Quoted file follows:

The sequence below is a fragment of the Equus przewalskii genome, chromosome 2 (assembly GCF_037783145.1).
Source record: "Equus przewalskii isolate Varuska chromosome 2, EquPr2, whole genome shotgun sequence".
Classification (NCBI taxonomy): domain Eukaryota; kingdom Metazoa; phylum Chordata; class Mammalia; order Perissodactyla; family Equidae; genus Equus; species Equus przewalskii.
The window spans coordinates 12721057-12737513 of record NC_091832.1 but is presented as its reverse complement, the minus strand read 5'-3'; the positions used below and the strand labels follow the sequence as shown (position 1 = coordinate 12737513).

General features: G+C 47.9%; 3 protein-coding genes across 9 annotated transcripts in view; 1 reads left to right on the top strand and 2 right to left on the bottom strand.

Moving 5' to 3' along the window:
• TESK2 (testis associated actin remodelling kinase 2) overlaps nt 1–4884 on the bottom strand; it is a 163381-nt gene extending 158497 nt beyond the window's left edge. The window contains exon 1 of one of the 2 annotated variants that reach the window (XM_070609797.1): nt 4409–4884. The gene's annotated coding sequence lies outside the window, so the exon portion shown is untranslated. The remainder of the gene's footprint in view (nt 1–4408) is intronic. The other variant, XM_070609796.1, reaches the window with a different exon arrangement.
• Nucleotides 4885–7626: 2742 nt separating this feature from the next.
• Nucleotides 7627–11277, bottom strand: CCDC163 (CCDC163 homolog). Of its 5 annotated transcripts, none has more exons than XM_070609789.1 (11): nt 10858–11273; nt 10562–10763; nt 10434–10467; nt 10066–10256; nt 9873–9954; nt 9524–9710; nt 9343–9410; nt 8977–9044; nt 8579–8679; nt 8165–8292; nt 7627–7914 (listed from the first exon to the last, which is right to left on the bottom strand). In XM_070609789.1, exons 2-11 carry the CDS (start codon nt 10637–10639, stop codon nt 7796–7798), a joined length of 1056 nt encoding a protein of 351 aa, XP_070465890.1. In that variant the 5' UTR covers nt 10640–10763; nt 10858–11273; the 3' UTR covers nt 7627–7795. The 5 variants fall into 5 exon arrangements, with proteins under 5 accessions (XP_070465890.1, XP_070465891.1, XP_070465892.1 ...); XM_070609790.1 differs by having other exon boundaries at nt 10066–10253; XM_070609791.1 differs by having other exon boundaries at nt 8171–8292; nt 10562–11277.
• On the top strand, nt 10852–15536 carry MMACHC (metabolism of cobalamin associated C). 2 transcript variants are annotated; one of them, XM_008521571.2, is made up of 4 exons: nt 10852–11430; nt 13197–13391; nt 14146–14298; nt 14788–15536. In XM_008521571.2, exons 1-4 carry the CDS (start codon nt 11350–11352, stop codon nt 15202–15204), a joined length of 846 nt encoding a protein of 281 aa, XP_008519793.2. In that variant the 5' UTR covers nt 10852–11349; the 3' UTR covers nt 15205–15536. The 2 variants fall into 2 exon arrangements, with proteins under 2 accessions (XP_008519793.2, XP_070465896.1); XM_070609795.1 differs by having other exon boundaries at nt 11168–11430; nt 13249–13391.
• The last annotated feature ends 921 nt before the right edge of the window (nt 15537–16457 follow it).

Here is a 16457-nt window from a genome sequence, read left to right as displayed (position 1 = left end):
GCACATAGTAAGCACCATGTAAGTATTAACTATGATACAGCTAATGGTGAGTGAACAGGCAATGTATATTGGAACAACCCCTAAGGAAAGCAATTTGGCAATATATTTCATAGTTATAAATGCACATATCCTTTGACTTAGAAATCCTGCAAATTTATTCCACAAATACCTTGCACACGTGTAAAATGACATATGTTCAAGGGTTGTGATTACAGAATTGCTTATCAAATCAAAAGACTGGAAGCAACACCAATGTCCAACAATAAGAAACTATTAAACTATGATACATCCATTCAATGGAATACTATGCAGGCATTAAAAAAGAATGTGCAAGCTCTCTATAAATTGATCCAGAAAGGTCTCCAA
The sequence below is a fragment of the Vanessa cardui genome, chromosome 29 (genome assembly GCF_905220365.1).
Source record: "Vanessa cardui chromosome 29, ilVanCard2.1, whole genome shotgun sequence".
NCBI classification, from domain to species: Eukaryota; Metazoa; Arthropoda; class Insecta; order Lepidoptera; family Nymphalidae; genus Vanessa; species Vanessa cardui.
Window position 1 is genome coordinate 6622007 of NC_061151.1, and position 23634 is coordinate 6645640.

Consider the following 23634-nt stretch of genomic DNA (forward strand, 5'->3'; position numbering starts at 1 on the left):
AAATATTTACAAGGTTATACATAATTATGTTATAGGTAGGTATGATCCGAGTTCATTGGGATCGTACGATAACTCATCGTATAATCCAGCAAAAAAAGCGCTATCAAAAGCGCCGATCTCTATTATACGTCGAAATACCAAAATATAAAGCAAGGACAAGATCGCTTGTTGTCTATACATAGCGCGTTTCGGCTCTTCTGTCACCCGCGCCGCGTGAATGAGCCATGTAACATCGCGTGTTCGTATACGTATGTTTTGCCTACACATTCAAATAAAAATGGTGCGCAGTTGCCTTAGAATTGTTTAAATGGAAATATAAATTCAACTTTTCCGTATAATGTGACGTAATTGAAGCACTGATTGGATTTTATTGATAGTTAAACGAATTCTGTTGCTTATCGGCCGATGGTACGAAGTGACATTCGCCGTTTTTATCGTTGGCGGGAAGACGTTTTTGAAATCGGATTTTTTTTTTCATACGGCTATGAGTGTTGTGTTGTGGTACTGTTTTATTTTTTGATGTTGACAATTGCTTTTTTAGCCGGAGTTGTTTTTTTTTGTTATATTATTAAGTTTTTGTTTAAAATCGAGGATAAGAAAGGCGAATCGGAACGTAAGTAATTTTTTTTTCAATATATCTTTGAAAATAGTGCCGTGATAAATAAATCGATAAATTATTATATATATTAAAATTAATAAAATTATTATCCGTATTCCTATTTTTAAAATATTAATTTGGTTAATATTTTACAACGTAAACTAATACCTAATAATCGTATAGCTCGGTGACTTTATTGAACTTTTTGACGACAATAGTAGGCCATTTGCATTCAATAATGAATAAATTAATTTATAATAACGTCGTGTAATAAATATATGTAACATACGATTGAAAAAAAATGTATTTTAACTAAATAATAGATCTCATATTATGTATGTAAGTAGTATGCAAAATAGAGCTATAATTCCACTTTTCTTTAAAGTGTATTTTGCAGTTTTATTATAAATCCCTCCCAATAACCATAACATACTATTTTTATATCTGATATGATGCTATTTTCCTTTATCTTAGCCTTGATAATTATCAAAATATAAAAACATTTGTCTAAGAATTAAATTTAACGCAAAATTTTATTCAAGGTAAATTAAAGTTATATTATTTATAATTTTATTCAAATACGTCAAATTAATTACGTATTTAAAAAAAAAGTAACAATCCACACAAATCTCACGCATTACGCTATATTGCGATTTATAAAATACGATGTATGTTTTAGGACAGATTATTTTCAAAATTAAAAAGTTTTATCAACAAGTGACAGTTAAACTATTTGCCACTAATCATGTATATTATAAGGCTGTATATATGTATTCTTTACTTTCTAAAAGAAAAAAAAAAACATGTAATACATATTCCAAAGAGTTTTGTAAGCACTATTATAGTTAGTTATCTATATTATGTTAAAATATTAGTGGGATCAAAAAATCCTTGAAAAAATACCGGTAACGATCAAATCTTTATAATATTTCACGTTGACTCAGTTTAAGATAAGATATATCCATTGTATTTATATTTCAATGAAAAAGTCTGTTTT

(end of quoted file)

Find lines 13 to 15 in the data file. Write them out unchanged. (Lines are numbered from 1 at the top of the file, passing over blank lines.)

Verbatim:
GCACATAGTAAGCACCATGTAAGTATTAACTATGATACAGCTAATGGTGAGTGAACAGGCAATGTATATTGGAACAACCCCTAAGGAAAGCAATTTGGCAATATATTTCATAGTTATAAATGCACATATCCTTTGACTTAGAAATCCTGCAAATTTATTCCACAAATACCTTGCACACGTGTAAAATGACATATGTTCAAGGGTTGTGATTACAGAATTGCTTATCAAATCAAAAGACTGGAAGCAACACCAATGTCCAACAATAAGAAACTATTAAACTATGATACATCCATTCAATGGAATACTATGCAGGCATTAAAAAAGAATGTGCAAGCTCTCTATAAATTGATCCAGAAAGGTCTCCAA
The sequence below is a fragment of the Vanessa cardui genome, chromosome 29 (genome assembly GCF_905220365.1).
Source record: "Vanessa cardui chromosome 29, ilVanCard2.1, whole genome shotgun sequence".